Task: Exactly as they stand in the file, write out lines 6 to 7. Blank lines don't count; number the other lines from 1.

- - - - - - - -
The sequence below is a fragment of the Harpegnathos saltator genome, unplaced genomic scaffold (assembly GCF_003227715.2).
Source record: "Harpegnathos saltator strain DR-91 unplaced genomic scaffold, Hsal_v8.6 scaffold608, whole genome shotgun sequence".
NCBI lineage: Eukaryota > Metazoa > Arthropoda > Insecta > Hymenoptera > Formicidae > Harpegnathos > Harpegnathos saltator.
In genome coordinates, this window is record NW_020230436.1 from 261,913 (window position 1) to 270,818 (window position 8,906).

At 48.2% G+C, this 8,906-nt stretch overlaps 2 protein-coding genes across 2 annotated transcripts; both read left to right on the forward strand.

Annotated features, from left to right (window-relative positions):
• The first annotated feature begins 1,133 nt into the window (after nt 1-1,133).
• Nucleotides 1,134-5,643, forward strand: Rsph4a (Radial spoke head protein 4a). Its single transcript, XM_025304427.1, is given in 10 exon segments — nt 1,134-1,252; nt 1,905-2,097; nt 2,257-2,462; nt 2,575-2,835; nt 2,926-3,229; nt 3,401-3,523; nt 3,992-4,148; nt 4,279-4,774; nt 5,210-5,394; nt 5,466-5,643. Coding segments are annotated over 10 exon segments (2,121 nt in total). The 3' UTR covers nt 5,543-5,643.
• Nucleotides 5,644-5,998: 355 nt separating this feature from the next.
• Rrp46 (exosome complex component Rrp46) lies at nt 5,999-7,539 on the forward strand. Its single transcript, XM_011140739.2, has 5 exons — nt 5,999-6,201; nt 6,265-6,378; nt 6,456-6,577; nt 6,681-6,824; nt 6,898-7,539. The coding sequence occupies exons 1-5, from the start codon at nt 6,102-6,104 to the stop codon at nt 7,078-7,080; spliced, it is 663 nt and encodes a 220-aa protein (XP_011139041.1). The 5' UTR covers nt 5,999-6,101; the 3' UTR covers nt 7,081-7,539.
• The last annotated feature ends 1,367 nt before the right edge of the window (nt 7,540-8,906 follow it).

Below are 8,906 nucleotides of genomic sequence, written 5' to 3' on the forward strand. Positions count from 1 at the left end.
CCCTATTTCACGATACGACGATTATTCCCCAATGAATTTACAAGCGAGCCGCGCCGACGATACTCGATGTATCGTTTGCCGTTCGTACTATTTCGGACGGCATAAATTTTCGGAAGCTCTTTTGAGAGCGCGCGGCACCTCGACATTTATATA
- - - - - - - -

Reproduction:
Annotated features, from left to right (window-relative positions):
• The first annotated feature begins 1,133 nt into the window (after nt 1-1,133).